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Wednesday, June 16, 1999 Published at 00:14 GMT 01:14 UK


World: Middle East

UK backs end to Iraq sanctions

The British plan envisages a strict inspection regime

The UK is putting forward new proposals to end the United Nations sanctions on Iraq, imposed following the 1990 invasion of Kuwait.


The BBC's Mark Devenport in New York: An attempt to show how sanctions might eventually be suspended
In a significant turnaround aimed at breaking the impasse over Iraq, a draft British resolution at the UN Security Council sets out a timetable for withdrawing the sanctions, subject to Baghdad answering some questions about its weapons programme.

It also calls for strict controls to prevent Iraq acquiring new weapons of mass destruction.

The British change of position means that only the US is now completely opposed to lifting sanctions. France and Russia have long supported an early suspension of sanctions.

However, a US official said the British proposal, which is co-sponsored by the Netherlands, is "the appropriate draft around which the Security Council can begin discussion".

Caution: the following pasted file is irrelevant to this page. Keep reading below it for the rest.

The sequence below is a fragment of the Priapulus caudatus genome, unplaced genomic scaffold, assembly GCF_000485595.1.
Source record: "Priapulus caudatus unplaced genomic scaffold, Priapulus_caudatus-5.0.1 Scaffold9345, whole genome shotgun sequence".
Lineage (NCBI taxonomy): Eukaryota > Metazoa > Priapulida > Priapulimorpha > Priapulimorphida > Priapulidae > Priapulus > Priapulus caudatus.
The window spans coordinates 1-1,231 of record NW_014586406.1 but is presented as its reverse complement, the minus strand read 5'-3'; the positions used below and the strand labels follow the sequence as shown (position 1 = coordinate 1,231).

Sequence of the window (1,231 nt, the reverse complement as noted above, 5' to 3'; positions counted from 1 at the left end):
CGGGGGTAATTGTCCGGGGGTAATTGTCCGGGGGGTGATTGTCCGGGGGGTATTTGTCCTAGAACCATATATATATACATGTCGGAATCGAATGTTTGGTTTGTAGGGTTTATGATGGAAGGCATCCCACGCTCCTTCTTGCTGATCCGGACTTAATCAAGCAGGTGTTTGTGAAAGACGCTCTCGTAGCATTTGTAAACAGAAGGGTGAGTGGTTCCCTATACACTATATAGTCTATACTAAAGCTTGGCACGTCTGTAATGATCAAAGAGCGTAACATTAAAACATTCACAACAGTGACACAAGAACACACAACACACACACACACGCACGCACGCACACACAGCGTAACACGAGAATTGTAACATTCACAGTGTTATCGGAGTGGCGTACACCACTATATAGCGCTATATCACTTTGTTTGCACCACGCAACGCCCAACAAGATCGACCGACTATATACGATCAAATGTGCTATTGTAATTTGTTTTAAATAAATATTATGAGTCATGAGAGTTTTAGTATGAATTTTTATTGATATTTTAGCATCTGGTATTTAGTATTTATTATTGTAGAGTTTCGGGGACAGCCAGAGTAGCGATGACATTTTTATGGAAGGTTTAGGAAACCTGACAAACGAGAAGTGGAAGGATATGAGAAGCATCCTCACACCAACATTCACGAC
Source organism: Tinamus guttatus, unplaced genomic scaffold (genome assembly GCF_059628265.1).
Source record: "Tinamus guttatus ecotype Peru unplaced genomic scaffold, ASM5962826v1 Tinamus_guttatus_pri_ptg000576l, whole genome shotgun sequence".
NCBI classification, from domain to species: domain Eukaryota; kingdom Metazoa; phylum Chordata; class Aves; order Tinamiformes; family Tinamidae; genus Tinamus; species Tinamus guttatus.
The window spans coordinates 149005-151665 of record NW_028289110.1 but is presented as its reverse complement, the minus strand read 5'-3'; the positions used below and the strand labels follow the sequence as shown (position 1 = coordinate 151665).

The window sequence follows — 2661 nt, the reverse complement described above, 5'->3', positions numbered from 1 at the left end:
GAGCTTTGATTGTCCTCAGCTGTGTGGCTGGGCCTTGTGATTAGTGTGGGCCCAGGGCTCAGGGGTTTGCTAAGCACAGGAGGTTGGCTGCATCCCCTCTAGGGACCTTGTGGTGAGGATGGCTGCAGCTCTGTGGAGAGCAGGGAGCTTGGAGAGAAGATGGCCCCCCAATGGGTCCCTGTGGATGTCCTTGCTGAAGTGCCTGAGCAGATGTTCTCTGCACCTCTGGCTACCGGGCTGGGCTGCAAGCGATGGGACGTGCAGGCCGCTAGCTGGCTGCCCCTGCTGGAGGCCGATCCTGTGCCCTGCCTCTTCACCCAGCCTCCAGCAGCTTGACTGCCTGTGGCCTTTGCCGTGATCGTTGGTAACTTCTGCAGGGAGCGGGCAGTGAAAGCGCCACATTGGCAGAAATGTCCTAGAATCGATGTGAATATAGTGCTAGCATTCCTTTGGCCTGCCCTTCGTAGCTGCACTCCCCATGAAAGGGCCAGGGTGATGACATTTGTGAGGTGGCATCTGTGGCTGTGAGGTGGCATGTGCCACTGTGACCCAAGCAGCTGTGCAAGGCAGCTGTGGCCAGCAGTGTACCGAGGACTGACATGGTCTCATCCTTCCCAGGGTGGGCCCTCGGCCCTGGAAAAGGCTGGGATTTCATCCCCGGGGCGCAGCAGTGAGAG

The Security Council's five permanent members - the United States, Britain, France, China and Russia - are scheduled to meet on Wednesday, and the full Security Council would be presented with the proposal before the end of the week.

Clear-cut conditions

Many at the UN see progress on the sanctions issue as a way of getting UN weapons insepctors back into Baghdad. Unscom personnel left six months ago, shortly before US and British airstrikes were launched to punish Iraqi President Saddam Hussein's government for failing to cooperate with inspectors.

The British draft says sanctions would only be suspended for 120 days after Iraq completes a set of "key remaining tasks" regarding the destruction of its weapons of mass destruction.

After another four months, the chairman of the new Commission on Inspection and Monitoring and the director-general of the International Atomic Energy Agency would report to the council on whether Iraq had answered the disarmament tasks set out by inspectors.

The suspension would then be subject to renewal every 120 days, if Iraq performed satisfactorily.

Oil-for-food discussion


[ image: Iraq is allowed to sell oil for humanitarian needs]
Iraq is allowed to sell oil for humanitarian needs
A top UN humanitarian aide will arrive in Baghdad on Wednesday to discuss the oil-for-food deal. Benon Sevan, who runs the UN programme, will meet senior Iraqi government officials.

Under the deal, which was extended in May for another six months, Iraq can sell $5.26 bn worth of oil over six months to buy food, medicine and other humanitarian needs for its people.



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